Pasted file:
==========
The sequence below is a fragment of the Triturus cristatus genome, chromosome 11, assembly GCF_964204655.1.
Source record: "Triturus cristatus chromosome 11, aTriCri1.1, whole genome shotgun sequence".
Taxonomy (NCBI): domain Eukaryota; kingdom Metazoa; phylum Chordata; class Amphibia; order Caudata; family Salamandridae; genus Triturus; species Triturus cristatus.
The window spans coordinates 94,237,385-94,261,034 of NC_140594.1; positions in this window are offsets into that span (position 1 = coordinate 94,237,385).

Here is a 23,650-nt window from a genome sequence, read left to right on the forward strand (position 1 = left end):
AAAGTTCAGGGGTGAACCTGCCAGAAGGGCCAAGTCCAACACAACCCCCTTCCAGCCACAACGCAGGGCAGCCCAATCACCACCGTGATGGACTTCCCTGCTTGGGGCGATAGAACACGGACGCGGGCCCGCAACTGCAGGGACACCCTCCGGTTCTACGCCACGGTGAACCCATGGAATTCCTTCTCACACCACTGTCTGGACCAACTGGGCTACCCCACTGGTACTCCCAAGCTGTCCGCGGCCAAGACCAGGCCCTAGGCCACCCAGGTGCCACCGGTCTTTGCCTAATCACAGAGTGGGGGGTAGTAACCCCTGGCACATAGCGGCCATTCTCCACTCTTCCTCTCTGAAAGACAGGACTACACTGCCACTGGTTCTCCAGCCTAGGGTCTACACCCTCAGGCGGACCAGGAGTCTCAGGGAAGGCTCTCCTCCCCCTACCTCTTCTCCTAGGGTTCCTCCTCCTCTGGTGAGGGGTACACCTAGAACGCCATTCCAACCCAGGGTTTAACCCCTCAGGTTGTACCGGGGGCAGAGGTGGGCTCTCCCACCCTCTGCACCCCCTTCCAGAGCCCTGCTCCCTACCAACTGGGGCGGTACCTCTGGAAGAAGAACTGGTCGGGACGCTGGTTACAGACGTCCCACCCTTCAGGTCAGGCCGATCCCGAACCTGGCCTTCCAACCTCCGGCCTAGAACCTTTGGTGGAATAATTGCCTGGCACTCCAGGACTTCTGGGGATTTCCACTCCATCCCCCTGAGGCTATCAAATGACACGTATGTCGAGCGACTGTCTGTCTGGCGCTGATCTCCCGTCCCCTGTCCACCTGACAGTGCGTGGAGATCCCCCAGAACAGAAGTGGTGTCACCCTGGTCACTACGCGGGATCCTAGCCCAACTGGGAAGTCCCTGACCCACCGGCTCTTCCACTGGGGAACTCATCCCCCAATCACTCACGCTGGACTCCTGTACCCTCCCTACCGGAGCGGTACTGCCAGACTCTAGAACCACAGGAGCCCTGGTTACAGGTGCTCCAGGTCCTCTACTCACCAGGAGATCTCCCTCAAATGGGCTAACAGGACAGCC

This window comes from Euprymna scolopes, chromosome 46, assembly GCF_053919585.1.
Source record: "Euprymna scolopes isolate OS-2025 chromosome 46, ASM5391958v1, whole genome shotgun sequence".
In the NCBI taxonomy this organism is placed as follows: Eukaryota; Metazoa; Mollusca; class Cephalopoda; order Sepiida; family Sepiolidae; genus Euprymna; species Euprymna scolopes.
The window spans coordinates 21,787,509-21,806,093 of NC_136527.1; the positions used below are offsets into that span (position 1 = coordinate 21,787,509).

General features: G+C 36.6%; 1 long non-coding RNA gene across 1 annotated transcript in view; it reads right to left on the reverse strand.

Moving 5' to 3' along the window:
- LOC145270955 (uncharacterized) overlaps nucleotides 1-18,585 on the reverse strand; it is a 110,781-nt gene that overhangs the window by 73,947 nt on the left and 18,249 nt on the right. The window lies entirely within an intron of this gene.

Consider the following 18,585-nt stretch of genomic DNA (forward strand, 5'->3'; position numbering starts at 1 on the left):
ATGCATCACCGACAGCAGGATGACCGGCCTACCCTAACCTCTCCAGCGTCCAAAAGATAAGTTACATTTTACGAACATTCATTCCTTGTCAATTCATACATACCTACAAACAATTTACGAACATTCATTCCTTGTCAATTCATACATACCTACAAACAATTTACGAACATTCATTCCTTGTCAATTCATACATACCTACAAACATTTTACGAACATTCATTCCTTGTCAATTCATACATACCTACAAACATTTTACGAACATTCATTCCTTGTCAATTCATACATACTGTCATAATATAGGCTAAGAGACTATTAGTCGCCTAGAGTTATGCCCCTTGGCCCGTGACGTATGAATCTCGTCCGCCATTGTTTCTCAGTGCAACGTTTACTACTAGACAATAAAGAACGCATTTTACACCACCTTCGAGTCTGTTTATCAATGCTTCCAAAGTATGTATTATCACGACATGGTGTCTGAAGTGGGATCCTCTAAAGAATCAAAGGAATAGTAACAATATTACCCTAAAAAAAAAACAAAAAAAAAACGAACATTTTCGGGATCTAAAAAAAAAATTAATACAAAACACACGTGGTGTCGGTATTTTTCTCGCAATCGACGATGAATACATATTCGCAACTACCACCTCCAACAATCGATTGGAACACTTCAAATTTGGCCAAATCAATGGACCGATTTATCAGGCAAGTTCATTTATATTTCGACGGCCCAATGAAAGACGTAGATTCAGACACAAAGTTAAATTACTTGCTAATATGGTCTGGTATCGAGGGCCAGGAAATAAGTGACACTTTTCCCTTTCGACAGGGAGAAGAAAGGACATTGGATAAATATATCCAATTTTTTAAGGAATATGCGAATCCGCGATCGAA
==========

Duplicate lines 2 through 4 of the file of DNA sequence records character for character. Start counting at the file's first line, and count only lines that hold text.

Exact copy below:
Source record: "Triturus cristatus chromosome 11, aTriCri1.1, whole genome shotgun sequence".
Taxonomy (NCBI): domain Eukaryota; kingdom Metazoa; phylum Chordata; class Amphibia; order Caudata; family Salamandridae; genus Triturus; species Triturus cristatus.
The window spans coordinates 94,237,385-94,261,034 of NC_140594.1; positions in this window are offsets into that span (position 1 = coordinate 94,237,385).